4345 Telegraph Avenue
Oakland, CA 94609
We have gotten to know the main chef at the restaurant. He studied a total of 12 years in culinary college and apprenticeship. His course curriculum was as follows:
First year: Cooking rice. Japan has many different rice.
Second year: Washing dishes. The apprentice would figure out how dishes make the presentation.
Eight year: Making rolls. Apparently, this started out from the US and went back to Japan. As Japanese chefs learned about it, they innovated. So now, the flow of information is from Japan to the US.
Ninth year: Cooking of meats.
Tenth year: Cooking of fish, includes how to slice and partition different fish.
The chef educated us last night on the different types of sake. The one we had was clean with no after-taste and it went well with all the fusion fish we ordered.
Last night's menu was as follows:
- Monkfish (liver pate prepared by the chef). Four servings presented with caviar and an edible Japanese flower.
- Octopus. Marinated in honey and wine to balance the flavor. Cooked in ** minutes. Less than ** minutes, too tough; more than ** minutes, too chewy.
- Sea cucumber. Fusion presented with just the right hotness of chile. The texture was amazing. A little tough on the outside. But the balance of flavors was amazing.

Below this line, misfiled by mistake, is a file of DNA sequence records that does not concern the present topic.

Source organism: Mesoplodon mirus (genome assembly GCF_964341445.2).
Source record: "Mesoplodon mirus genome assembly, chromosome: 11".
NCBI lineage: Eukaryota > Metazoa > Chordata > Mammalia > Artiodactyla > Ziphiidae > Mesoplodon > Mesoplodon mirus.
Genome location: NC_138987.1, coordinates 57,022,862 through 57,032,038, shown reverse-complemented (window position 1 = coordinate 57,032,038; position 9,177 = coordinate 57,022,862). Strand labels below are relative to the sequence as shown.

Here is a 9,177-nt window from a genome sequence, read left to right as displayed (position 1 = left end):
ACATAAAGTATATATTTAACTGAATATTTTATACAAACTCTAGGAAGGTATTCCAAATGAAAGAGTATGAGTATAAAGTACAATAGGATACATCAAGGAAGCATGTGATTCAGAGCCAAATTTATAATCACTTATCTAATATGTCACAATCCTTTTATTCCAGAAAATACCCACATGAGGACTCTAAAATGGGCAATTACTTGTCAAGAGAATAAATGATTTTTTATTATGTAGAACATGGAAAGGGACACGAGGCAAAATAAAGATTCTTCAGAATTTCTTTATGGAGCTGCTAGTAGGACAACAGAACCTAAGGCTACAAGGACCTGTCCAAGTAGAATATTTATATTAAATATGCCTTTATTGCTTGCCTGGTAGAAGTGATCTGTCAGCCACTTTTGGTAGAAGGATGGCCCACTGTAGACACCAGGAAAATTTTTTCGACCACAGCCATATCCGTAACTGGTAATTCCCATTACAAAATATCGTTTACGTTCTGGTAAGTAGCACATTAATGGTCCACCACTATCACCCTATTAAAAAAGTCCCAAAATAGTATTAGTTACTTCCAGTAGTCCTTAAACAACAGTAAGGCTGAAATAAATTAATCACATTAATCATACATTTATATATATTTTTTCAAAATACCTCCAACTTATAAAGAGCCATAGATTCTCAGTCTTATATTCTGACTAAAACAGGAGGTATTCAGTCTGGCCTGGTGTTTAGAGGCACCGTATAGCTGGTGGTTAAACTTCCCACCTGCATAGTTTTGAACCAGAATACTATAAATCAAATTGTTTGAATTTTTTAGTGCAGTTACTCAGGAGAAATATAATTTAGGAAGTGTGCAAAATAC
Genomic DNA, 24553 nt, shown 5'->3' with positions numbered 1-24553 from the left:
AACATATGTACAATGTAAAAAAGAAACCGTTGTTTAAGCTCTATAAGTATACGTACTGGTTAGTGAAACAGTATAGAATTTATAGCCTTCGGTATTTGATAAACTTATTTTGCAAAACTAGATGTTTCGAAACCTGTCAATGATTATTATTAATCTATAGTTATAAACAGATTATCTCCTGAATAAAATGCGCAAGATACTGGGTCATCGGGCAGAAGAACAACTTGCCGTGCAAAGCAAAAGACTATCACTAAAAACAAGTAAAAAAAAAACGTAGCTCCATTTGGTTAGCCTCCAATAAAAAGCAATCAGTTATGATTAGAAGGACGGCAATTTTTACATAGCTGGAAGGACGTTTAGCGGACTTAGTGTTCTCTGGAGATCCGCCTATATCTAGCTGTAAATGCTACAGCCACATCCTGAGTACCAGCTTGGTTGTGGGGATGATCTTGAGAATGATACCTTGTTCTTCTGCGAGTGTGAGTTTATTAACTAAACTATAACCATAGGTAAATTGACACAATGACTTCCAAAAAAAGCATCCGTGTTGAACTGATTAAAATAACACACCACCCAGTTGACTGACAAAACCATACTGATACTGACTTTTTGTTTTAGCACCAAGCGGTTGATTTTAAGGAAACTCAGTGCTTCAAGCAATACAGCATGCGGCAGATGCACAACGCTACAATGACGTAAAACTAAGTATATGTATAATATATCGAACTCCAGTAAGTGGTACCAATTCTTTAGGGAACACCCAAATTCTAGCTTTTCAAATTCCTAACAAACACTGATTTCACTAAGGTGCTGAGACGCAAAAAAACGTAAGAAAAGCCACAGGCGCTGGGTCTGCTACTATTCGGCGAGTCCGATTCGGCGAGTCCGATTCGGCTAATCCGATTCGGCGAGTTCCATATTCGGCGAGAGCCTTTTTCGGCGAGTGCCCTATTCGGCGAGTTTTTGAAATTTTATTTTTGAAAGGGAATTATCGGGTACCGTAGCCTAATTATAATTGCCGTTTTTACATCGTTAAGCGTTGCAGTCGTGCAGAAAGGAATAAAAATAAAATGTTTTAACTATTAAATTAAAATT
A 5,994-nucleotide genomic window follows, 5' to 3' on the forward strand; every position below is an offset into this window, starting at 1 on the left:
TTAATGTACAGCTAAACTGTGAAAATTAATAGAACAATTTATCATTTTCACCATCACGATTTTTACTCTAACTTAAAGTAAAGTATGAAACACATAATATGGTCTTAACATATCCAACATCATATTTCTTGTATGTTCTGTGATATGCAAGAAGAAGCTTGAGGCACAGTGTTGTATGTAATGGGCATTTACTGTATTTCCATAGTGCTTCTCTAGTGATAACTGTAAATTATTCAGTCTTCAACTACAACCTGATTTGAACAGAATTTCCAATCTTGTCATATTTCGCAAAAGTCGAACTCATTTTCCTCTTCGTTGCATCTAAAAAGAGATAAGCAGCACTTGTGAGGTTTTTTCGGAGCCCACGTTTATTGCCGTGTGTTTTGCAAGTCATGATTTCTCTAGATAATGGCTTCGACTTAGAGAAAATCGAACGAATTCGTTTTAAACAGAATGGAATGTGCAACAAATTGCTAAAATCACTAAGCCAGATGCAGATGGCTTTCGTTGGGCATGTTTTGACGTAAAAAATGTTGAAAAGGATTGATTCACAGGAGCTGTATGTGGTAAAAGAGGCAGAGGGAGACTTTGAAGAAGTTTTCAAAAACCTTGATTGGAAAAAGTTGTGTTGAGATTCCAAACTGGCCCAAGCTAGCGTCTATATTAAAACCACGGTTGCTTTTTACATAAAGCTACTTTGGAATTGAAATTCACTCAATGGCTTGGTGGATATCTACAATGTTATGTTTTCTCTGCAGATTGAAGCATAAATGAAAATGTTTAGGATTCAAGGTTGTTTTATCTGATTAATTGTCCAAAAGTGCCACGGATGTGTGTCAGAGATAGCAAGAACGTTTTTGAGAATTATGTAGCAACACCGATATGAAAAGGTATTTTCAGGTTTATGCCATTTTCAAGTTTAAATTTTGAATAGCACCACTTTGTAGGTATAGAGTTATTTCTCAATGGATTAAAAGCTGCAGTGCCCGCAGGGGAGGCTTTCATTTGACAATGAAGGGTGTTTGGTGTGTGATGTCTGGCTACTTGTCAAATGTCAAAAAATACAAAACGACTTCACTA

- Salmon. Presented with slices of apple and avocado sandwiching the salmon belly. The balance between the apples and avocado was extraordinary! The chef's inspiration was guacamole.
- Teriyaki chicken. Yes, I got hungry eyes. I figure, I better fill up with ordinary fair or the bill would get out of hand.
- Tuna and White Tuna sashimi style. The soy sauce used was so right on that I never made my own soy sauce wasabe mix.
- Tamago. This alone is worth the trip to Kansai. Taste tamago like it should. The chef balances it out with three to four different types of honey. Perfection!
Kansai is not cheap. But then again, good food never is. The bill last night for two people was $120. I tipped $30 because of all the extras the chef gave.
In comparison of prices, Morimoto, the Iron Chef is at least triple or quadruple the price. But, I would wager that in a taste test, the Kansai chef would beat him. Their lineage is the same in that both had the same teacher. Morimoto was an earlier student. So for a cheaper price, you get to see real fusion cuisine at its best in the West Coast.
The chef told the story of how he dined at one of Morimoto's restaurants. He paid $450 without the tip. But he liked the fresh fish.
So if you are in the Oakland area, visit Kansai Restaurant and spread the gospel of good eating!